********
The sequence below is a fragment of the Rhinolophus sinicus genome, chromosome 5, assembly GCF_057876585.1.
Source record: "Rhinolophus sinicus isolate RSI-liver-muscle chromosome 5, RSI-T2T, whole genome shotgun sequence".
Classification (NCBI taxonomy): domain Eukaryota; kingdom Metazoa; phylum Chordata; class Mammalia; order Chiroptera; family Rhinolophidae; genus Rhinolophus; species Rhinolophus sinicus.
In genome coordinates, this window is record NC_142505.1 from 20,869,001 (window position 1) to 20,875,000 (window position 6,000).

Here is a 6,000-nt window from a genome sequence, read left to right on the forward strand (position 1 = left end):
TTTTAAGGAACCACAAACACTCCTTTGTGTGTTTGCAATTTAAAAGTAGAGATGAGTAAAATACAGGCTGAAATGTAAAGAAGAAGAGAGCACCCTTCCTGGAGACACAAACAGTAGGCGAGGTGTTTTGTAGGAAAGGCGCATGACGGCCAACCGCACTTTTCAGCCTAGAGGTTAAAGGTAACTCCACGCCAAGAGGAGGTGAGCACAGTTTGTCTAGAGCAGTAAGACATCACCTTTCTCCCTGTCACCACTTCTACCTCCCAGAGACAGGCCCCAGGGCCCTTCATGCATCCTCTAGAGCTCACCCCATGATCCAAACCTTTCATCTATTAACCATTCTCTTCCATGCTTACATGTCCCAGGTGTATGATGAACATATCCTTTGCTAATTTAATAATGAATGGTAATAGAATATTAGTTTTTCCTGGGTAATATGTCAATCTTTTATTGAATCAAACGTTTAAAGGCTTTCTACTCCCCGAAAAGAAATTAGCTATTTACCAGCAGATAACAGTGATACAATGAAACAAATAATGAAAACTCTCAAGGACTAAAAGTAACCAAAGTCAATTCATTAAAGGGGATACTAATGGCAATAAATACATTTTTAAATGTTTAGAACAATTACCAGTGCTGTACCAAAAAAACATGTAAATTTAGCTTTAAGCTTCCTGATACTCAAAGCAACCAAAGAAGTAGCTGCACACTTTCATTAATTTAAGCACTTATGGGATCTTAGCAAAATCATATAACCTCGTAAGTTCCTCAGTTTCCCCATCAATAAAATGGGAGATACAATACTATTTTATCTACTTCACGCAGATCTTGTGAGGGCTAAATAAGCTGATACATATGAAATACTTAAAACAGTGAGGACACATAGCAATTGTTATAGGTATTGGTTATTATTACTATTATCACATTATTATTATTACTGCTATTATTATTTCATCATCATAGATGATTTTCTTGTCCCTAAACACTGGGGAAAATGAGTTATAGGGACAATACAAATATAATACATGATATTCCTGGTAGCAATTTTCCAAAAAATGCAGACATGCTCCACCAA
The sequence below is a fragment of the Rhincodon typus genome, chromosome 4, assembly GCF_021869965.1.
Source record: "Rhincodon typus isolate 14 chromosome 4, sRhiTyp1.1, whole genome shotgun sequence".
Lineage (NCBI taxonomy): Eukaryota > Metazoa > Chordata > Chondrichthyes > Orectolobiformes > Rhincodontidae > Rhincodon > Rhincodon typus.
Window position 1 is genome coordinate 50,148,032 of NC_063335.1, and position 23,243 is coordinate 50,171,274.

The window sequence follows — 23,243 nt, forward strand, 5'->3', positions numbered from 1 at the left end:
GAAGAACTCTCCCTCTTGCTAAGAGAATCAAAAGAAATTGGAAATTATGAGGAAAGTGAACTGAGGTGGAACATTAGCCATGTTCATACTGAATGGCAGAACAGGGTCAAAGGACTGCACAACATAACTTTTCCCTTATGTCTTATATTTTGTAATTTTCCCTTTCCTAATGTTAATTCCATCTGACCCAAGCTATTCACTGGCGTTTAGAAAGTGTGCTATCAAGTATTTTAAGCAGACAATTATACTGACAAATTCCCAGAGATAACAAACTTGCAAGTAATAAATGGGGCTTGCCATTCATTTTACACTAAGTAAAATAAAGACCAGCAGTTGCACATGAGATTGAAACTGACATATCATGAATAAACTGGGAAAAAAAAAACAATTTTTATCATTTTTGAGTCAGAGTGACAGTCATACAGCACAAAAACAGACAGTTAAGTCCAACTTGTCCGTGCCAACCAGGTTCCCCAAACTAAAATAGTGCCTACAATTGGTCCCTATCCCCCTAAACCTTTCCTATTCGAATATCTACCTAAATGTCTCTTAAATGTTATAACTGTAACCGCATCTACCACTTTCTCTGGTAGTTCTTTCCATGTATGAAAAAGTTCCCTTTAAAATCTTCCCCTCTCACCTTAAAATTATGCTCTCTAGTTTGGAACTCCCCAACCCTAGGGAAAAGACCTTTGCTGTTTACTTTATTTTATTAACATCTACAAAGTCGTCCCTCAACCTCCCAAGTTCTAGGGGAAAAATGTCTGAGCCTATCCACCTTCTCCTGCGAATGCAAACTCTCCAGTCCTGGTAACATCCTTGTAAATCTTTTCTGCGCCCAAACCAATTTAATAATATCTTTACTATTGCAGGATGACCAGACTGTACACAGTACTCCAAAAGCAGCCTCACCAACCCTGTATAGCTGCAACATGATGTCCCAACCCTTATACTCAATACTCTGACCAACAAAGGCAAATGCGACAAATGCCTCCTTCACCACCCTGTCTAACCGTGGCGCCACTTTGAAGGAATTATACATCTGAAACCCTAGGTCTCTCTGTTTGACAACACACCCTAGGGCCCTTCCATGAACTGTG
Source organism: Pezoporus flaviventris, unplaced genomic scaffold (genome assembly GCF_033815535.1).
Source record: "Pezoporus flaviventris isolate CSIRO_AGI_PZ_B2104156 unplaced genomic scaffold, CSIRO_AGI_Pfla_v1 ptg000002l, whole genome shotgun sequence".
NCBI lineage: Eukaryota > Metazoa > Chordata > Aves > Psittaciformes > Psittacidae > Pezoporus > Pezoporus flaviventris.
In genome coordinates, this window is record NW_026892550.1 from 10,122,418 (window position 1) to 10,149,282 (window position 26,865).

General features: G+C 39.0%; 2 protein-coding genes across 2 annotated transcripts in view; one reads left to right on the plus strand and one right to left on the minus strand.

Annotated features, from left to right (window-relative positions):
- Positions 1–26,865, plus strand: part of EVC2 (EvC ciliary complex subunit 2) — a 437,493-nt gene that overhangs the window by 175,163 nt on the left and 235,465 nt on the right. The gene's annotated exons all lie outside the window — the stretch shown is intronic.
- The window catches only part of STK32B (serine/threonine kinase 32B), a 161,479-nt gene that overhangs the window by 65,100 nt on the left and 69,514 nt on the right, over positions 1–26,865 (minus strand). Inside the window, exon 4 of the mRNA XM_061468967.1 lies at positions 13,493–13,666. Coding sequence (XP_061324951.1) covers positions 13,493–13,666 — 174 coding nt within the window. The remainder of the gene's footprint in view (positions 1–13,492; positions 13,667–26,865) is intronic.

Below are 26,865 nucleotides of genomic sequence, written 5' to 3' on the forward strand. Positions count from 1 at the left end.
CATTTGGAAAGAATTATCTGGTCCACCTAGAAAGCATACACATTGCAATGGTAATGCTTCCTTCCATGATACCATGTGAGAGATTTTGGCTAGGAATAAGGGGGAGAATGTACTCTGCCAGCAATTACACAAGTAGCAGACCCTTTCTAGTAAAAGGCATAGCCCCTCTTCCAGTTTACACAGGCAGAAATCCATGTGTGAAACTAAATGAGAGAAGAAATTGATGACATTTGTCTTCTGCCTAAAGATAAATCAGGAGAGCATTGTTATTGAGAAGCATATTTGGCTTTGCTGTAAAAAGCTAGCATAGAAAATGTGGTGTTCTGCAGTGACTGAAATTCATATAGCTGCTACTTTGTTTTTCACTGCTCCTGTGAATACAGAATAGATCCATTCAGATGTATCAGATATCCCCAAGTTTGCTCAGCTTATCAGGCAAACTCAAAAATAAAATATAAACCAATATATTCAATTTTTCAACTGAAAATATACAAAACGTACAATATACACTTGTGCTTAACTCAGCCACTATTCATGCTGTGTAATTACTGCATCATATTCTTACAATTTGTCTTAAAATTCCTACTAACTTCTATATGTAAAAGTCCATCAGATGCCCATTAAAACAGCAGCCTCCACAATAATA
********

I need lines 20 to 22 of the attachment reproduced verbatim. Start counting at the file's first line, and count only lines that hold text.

- The window catches only part of STK32B (serine/threonine kinase 32B), a 161,479-nt gene that overhangs the window by 65,100 nt on the left and 69,514 nt on the right, over positions 1–26,865 (minus strand). Inside the window, exon 4 of the mRNA XM_061468967.1 lies at positions 13,493–13,666. Coding sequence (XP_061324951.1) covers positions 13,493–13,666 — 174 coding nt within the window. The remainder of the gene's footprint in view (positions 1–13,492; positions 13,667–26,865) is intronic.

Below are 26,865 nucleotides of genomic sequence, written 5' to 3' on the forward strand. Positions count from 1 at the left end.
CATTTGGAAAGAATTATCTGGTCCACCTAGAAAGCATACACATTGCAATGGTAATGCTTCCTTCCATGATACCATGTGAGAGATTTTGGCTAGGAATAAGGGGGAGAATGTACTCTGCCAGCAATTACACAAGTAGCAGACCCTTTCTAGTAAAAGGCATAGCCCCTCTTCCAGTTTACACAGGCAGAAATCCATGTGTGAAACTAAATGAGAGAAGAAATTGATGACATTTGTCTTCTGCCTAAAGATAAATCAGGAGAGCATTGTTATTGAGAAGCATATTTGGCTTTGCTGTAAAAAGCTAGCATAGAAAATGTGGTGTTCTGCAGTGACTGAAATTCATATAGCTGCTACTTTGTTTTTCACTGCTCCTGTGAATACAGAATAGATCCATTCAGATGTATCAGATATCCCCAAGTTTGCTCAGCTTATCAGGCAAACTCAAAAATAAAATATAAACCAATATATTCAATTTTTCAACTGAAAATATACAAAACGTACAATATACACTTGTGCTTAACTCAGCCACTATTCATGCTGTGTAATTACTGCATCATATTCTTACAATTTGTCTTAAAATTCCTACTAACTTCTATATGTAAAAGTCCATCAGATGCCCATTAAAACAGCAGCCTCCACAATAATA